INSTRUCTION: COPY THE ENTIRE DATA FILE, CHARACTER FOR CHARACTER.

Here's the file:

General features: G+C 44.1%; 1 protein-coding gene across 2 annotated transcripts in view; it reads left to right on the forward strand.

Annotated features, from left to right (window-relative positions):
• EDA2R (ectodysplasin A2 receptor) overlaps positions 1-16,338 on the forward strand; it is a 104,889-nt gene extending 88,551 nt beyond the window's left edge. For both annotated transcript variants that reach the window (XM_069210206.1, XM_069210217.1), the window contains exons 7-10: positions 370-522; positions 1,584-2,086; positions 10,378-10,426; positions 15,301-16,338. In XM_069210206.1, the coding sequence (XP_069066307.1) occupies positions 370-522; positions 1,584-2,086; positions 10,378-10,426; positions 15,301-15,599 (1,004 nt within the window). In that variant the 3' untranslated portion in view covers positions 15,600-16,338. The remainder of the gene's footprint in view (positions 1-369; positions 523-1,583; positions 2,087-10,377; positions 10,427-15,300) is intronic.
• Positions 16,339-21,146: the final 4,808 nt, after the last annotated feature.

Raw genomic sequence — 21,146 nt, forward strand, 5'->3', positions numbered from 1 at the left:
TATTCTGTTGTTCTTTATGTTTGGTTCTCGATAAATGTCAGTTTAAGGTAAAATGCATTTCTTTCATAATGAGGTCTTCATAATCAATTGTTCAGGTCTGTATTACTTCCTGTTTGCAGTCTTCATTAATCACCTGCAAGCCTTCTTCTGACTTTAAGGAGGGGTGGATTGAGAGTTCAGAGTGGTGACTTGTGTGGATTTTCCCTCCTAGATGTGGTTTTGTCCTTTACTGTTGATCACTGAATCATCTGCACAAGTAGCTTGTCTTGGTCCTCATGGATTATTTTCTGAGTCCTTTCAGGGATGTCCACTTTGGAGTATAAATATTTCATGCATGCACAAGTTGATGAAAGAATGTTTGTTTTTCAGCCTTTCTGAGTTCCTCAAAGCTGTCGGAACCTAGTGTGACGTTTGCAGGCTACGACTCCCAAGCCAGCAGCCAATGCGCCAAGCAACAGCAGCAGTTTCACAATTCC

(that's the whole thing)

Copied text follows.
General features: G+C 44.1%; 1 protein-coding gene across 2 annotated transcripts in view; it reads left to right on the forward strand.

Annotated features, from left to right (window-relative positions):
• EDA2R (ectodysplasin A2 receptor) overlaps positions 1-16,338 on the forward strand; it is a 104,889-nt gene extending 88,551 nt beyond the window's left edge. For both annotated transcript variants that reach the window (XM_069210206.1, XM_069210217.1), the window contains exons 7-10: positions 370-522; positions 1,584-2,086; positions 10,378-10,426; positions 15,301-16,338. In XM_069210206.1, the coding sequence (XP_069066307.1) occupies positions 370-522; positions 1,584-2,086; positions 10,378-10,426; positions 15,301-15,599 (1,004 nt within the window). In that variant the 3' untranslated portion in view covers positions 15,600-16,338. The remainder of the gene's footprint in view (positions 1-369; positions 523-1,583; positions 2,087-10,377; positions 10,427-15,300) is intronic.
• Positions 16,339-21,146: the final 4,808 nt, after the last annotated feature.

Raw genomic sequence — 21,146 nt, forward strand, 5'->3', positions numbered from 1 at the left:
TATTCTGTTGTTCTTTATGTTTGGTTCTCGATAAATGTCAGTTTAAGGTAAAATGCATTTCTTTCATAATGAGGTCTTCATAATCAATTGTTCAGGTCTGTATTACTTCCTGTTTGCAGTCTTCATTAATCACCTGCAAGCCTTCTTCTGACTTTAAGGAGGGGTGGATTGAGAGTTCAGAGTGGTGACTTGTGTGGATTTTCCCTCCTAGATGTGGTTTTGTCCTTTACTGTTGATCACTGAATCATCTGCACAAGTAGCTTGTCTTGGTCCTCATGGATTATTTTCTGAGTCCTTTCAGGGATGTCCACTTTGGAGTATAAATATTTCATGCATGCACAAGTTGATGAAAGAATGTTTGTTTTTCAGCCTTTCTGAGTTCCTCAAAGCTGTCGGAACCTAGTGTGACGTTTGCAGGCTACGACTCCCAAGCCAGCAGCCAATGCGCCAAGCAACAGCAGCAGTTTCACAATTCC